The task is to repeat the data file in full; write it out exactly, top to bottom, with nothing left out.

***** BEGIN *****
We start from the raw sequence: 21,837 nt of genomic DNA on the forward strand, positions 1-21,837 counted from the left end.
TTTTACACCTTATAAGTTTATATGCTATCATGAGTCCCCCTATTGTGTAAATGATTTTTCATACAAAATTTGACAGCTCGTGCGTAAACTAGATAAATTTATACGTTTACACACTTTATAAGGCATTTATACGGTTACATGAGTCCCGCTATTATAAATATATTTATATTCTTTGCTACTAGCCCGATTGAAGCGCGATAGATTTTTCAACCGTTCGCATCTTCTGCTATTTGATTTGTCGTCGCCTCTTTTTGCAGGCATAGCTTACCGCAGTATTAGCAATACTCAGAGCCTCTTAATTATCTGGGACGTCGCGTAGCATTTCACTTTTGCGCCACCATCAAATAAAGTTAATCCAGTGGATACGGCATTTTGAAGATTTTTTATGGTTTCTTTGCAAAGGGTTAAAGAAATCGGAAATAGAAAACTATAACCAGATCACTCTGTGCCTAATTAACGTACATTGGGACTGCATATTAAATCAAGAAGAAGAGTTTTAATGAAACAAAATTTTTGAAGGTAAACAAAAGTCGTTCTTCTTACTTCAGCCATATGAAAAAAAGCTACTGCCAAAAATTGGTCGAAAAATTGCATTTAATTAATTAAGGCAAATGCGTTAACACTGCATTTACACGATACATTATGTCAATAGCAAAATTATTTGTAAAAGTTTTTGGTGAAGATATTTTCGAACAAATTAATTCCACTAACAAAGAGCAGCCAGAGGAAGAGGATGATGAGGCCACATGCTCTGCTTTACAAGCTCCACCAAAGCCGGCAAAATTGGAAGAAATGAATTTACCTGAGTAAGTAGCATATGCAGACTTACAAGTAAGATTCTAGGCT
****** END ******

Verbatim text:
We start from the raw sequence: 21,837 nt of genomic DNA on the forward strand, positions 1-21,837 counted from the left end.
TTTTACACCTTATAAGTTTATATGCTATCATGAGTCCCCCTATTGTGTAAATGATTTTTCATACAAAATTTGACAGCTCGTGCGTAAACTAGATAAATTTATACGTTTACACACTTTATAAGGCATTTATACGGTTACATGAGTCCCGCTATTATAAATATATTTATATTCTTTGCTACTAGCCCGATTGAAGCGCGATAGATTTTTCAACCGTTCGCATCTTCTGCTATTTGATTTGTCGTCGCCTCTTTTTGCAGGCATAGCTTACCGCAGTATTAGCAATACTCAGAGCCTCTTAATTATCTGGGACGTCGCGTAGCATTTCACTTTTGCGCCACCATCAAATAAAGTTAATCCAGTGGATACGGCATTTTGAAGATTTTTTATGGTTTCTTTGCAAAGGGTTAAAGAAATCGGAAATAGAAAACTATAACCAGATCACTCTGTGCCTAATTAACGTACATTGGGACTGCATATTAAATCAAGAAGAAGAGTTTTAATGAAACAAAATTTTTGAAGGTAAACAAAAGTCGTTCTTCTTACTTCAGCCATATGAAAAAAAGCTACTGCCAAAAATTGGTCGAAAAATTGCATTTAATTAATTAAGGCAAATGCGTTAACACTGCATTTACACGATACATTATGTCAATAGCAAAATTATTTGTAAAAGTTTTTGGTGAAGATATTTTCGAACAAATTAATTCCACTAACAAAGAGCAGCCAGAGGAAGAGGATGATGAGGCCACATGCTCTGCTTTACAAGCTCCACCAAAGCCGGCAAAATTGGAAGAAATGAATTTACCTGAGTAAGTAGCATATGCAGACTTACAAGTAAGATTCTAGGCT